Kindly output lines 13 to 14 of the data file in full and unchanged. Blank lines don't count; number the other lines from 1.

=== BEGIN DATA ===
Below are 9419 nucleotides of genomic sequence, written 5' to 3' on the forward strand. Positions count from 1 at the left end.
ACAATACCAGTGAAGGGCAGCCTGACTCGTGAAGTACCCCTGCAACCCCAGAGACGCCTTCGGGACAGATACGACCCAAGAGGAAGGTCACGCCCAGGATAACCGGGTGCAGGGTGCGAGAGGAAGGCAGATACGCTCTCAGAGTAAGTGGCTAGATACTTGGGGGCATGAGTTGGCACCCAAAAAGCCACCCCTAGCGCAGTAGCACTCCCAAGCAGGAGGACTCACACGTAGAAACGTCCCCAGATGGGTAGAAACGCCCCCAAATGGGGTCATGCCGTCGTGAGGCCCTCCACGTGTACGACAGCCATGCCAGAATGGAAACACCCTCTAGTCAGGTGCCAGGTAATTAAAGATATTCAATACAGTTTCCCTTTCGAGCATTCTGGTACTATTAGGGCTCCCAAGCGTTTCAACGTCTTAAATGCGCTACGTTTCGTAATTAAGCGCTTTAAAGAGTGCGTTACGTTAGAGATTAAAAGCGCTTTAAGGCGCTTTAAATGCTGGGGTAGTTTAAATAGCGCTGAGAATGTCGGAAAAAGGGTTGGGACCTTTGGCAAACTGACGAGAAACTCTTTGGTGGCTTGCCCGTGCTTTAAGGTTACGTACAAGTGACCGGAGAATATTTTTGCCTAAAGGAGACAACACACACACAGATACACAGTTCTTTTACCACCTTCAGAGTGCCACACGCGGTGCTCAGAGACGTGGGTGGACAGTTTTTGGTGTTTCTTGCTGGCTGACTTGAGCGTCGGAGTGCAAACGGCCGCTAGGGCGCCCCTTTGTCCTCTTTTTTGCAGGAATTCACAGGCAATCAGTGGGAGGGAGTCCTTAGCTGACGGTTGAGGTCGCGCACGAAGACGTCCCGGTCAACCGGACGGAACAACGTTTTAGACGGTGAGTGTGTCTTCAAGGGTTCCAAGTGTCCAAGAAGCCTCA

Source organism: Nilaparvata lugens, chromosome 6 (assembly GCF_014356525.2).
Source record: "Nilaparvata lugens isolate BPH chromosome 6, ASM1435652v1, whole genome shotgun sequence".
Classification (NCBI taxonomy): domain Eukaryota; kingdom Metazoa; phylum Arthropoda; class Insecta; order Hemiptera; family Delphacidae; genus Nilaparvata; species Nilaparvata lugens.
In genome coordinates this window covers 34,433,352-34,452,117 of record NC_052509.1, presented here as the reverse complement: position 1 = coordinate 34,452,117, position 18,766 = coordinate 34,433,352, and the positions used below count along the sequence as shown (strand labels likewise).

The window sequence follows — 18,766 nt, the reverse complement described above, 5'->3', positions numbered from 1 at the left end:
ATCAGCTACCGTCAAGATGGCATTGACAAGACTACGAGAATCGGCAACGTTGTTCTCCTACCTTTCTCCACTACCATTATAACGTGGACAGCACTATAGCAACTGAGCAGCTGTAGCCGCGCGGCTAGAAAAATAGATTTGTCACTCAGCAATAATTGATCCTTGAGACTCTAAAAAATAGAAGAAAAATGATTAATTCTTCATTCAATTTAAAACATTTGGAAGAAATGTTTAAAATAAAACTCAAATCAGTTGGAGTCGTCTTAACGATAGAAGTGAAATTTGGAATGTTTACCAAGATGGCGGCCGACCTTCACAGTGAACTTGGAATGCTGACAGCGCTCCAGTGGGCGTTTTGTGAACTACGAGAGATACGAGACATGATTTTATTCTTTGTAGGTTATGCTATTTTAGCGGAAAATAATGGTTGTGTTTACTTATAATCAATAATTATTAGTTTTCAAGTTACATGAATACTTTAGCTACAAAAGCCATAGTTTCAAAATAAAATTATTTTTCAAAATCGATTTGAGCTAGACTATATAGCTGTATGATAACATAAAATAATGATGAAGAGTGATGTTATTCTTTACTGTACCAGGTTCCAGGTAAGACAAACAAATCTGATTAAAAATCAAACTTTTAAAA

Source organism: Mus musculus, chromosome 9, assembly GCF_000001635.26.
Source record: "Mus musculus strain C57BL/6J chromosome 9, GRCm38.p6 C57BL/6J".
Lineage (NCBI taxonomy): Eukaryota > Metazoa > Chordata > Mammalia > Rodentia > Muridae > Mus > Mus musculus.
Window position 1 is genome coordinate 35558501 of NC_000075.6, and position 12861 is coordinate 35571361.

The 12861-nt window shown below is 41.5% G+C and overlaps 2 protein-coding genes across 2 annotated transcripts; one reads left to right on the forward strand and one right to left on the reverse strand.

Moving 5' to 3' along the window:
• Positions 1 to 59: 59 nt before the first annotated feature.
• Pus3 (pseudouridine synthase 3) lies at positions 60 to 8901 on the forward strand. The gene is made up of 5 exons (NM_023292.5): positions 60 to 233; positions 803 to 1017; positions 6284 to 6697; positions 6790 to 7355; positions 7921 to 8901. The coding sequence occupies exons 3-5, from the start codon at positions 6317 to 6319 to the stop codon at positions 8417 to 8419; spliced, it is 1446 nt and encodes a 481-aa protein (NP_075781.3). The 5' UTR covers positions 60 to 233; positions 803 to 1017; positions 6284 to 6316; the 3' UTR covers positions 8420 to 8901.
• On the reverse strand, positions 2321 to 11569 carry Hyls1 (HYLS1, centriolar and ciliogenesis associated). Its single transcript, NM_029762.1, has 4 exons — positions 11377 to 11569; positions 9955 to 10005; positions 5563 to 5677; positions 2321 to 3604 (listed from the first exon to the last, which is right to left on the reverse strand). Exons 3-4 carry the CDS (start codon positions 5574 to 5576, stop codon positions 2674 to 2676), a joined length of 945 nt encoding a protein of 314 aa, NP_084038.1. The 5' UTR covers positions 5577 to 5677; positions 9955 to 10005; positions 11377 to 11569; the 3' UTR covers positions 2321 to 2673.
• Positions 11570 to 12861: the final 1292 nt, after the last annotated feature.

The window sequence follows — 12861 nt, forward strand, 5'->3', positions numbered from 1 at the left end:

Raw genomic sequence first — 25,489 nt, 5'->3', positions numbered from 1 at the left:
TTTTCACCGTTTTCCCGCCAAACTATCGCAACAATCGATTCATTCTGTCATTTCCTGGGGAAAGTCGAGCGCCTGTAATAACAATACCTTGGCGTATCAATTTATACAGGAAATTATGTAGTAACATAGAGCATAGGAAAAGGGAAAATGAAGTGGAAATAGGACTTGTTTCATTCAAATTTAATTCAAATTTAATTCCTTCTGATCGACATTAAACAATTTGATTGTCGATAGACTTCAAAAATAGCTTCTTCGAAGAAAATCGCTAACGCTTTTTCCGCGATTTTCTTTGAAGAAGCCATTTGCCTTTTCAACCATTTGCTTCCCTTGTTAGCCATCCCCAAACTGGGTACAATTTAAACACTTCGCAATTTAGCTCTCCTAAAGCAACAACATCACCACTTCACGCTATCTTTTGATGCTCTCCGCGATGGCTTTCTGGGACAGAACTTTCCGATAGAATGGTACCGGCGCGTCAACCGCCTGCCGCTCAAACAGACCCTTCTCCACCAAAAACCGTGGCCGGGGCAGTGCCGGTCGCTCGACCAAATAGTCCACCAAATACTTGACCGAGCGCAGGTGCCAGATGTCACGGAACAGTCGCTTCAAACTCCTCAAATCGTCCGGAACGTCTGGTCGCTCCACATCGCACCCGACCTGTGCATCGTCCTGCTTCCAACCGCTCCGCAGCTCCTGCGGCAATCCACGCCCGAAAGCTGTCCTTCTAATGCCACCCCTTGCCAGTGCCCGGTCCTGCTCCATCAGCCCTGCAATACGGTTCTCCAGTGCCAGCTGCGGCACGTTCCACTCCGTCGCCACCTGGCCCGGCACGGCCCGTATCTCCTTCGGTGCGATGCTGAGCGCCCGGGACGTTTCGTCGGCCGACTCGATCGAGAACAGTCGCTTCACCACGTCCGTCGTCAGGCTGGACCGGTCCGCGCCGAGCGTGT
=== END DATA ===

The 12861-nt window shown below is 41.5% G+C and overlaps 2 protein-coding genes across 2 annotated transcripts; one reads left to right on the forward strand and one right to left on the reverse strand.

Moving 5' to 3' along the window: